Mycobacterium tuberculosis, the agent of tuberculosis (TB) kills -2 million people annually and is one of the world's leading causes of death. In AIDS patients, the disease exacts an enormous toll, particularly in the developing nations of the world. The rapid global emergence of strains of M. tuberculosis resistant to the major antibiotics used to treat TB poses a serious threat to public health;such strains are potential agents of bioterrorism and have been designated as Category C Priority Pathogens. BCG, a live attenuated strain of Mycobacterium bovis, is the TB vaccine currently used throughout much of the world. This vaccine is not highly efficacious, and it is contraindicated in immunocompromised individuals such as those with AIDS because it can cause disseminated and sometimes fatal disease. Development of a vaccine that is both safe in AIDS patients and more efficacious than BCG is a high priority in the fight against tuberculosis and is the goal of this application. Previous studies from this laboratory demonstrated the first vaccine more potent than BCG in the guinea pig model of pulmonary TB, a stringent model noteworthy for its relevance to human TB. The new vaccine, a recombinant BCG strain overexpressing the M. tuberculosis 30 kDa major secretory protein (rBCG30), is currently in human trials. However, like the BCG strain from which it is derived, this new live vaccine is unsuitable for immunocompromised persons such as AIDS patients. The purpose of this proposal is to develop a modified version of rBCGSO that is safe for immunocompromised individuals yet more potent than BCG. To do this, we are generating growth- regulatable or growth-restricted strains of rBCGSO that are capable of either controlled or self-limited growth in the host. Because the strains can multiply in the host, we anticipate that they will retain the high potency of rBCGSO. Yet the strains will be safe in the immunocompromised host either because their growth can be easily controlled by the host and immediately stopped if necessary merely by withdrawal of an oral factor upon which their growth is dependent or because they have been engineered such that they can not disseminate. We propose to characterize the capacity of these strains to induce protective immunity in the guinea pig model of pulmonary tuberculosis and to compare the level of protective immunity induced by these strains with that induced by the parental BCG strain and the more efficacious rBCGSO. We shall attempt to increase the potency of the new vaccine strains further through a prime-boost regimen that has previously been demonstrated to enhance significantly the immunoprotection conferred by BCG and which should also be completely safe in immunocompromised persons. Finally, we shall confirm the safety of the new recombinant vaccines in an immunocompromised animal host (SCID mouse model).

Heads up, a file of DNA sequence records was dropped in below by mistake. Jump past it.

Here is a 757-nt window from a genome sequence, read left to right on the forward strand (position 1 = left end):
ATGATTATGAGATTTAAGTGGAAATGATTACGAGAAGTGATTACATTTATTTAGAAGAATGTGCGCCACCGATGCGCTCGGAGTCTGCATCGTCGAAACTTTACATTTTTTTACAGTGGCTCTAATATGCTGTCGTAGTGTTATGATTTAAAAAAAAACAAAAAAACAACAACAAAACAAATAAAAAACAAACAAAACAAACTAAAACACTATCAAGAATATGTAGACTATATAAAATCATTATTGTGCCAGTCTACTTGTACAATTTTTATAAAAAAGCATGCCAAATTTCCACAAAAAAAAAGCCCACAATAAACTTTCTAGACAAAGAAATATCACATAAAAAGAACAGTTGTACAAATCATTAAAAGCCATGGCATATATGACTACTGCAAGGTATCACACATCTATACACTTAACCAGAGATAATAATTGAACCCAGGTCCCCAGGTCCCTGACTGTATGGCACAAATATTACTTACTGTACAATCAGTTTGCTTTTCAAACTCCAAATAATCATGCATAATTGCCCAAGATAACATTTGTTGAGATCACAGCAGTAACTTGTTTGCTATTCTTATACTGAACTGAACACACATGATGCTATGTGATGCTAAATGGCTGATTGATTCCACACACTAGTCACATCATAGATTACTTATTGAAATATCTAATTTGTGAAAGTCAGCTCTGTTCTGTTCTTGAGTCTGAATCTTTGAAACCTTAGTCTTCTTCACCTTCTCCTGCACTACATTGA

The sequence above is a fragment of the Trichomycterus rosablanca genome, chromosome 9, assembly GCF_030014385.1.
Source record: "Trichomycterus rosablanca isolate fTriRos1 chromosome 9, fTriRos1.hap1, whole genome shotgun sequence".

National Institute of Health (NIH)
National Institute of Allergy and Infectious Diseases (NIAID)
Research Project (R01)
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AIDS-associated Opportunistic Infections and Cancer Study Section (AOIC)
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Parker, Tina M
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University of California Los Angeles
Internal Medicine/Medicine
Schools of Medicine
Los Angeles
United States
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